LTNY 2009: Jeffrey Toobin at the Fios LegalTech Party
LegalTech New York 2009 is now officially over, but in spite of the dire state of the economy, Tuesday night still saw the typical slate of conference parties. Many took place at the Hilton shortly after the sessions ended for the day, but electronic discovery provider Fios Inc. opted instead for the Rainbow Room, on the 65th floor of Rockefeller Center. (Unfortunately the driving snow storm took away from the otherwise breathtaking views).
On top of the cocktails and hors d'oeuvres, Fios brought in New Yorker writer and CNN senior legal analyst Jeffrey Toobin to pontificate on the Supreme Court, the subject of his recent bestseller "The Nine." But what does Toobin think about the state of e-discovery? Hard to say, as the last time anyone uttered the phrase last night was when Fios announced its own new book on the topic, just before ceding the stage to the eminent journalist.
Toobin's talk ran through some of the historical highlights from "The Nine," detailing the ideological trajectory of the Supreme Court from the early 20th century to the present, punctuated by a few jokes and witty political observations. He speculated on the possibility that President Obama will name at least one new Justice during his term, a popular game among legal commentators these days. Rather than a pick from the federal judiciary, as has become standard operating procedure in recent decades, Toobin thinks Obama might hearken back to an earlier era of the Court, when Justices were lawyers who came to the bench from political positions. He says Virginia Gov. Tim Kaine or Michigan Gov. Jennifer Granholm are likely contenders. But Toobin did hold out the possibility for one non-political pick. In response to a question from the audience (Legal Blog Watch's Robert Ambrogi, to be specific), Toobin speculated that 2nd Circuit Judge Sonia Sotomayor could become the Court's first Hispanic Justice.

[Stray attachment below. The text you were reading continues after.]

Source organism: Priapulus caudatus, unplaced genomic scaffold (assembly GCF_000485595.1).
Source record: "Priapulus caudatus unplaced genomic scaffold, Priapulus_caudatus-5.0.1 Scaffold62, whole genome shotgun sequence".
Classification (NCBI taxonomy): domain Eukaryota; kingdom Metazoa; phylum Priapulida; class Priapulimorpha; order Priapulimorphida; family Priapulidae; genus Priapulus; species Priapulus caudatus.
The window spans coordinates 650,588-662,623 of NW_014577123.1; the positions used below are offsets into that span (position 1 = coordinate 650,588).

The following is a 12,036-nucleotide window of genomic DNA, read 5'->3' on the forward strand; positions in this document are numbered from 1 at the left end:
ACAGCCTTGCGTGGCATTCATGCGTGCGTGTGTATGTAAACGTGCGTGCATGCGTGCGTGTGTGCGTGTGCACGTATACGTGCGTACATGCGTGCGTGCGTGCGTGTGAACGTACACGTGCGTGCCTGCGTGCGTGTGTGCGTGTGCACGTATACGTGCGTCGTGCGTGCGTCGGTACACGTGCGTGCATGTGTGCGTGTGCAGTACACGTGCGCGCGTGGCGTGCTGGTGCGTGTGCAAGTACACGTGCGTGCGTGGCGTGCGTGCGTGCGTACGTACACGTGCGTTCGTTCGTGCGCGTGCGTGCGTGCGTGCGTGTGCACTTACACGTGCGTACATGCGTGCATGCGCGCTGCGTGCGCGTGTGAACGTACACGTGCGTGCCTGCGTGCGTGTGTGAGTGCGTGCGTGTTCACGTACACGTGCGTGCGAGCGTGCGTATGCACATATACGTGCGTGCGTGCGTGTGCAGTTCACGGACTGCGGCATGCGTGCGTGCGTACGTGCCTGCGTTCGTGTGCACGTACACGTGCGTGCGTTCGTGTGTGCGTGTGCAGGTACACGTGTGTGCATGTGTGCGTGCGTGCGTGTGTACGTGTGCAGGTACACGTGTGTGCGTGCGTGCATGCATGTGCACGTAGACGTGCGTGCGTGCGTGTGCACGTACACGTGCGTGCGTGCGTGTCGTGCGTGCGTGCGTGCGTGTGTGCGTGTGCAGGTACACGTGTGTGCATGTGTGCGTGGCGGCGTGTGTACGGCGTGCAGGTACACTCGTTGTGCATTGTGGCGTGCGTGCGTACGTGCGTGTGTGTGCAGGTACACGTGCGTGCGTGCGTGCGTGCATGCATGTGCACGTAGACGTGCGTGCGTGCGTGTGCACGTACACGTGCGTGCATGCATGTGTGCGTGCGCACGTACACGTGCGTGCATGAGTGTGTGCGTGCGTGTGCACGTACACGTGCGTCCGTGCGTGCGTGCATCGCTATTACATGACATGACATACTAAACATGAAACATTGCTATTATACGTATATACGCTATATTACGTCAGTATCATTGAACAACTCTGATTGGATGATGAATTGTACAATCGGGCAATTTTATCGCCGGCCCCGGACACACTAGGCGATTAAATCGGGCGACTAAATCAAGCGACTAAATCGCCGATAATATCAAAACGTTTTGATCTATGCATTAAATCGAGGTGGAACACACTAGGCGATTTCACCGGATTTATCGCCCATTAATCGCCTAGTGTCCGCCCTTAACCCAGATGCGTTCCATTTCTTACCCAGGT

The evening wound down in a Q&A session, with a few jabs at Bush v. Gore and some final thoughts on the fate of newspapers in America (Toobin fretted that we may be close to the day when a mid-size American town has no paper of its own), but nothing more about legal technology. It was a grand event -- well-attended by Am Law 200 lawyers and in-house counsel who probably didn't make it out to LegalTech itself -- the likes of which one hopes legal technology companies can still afford to put on next year.
Posted by Laurel Newby on February 4, 2009 at 07:35 PM | Permalink
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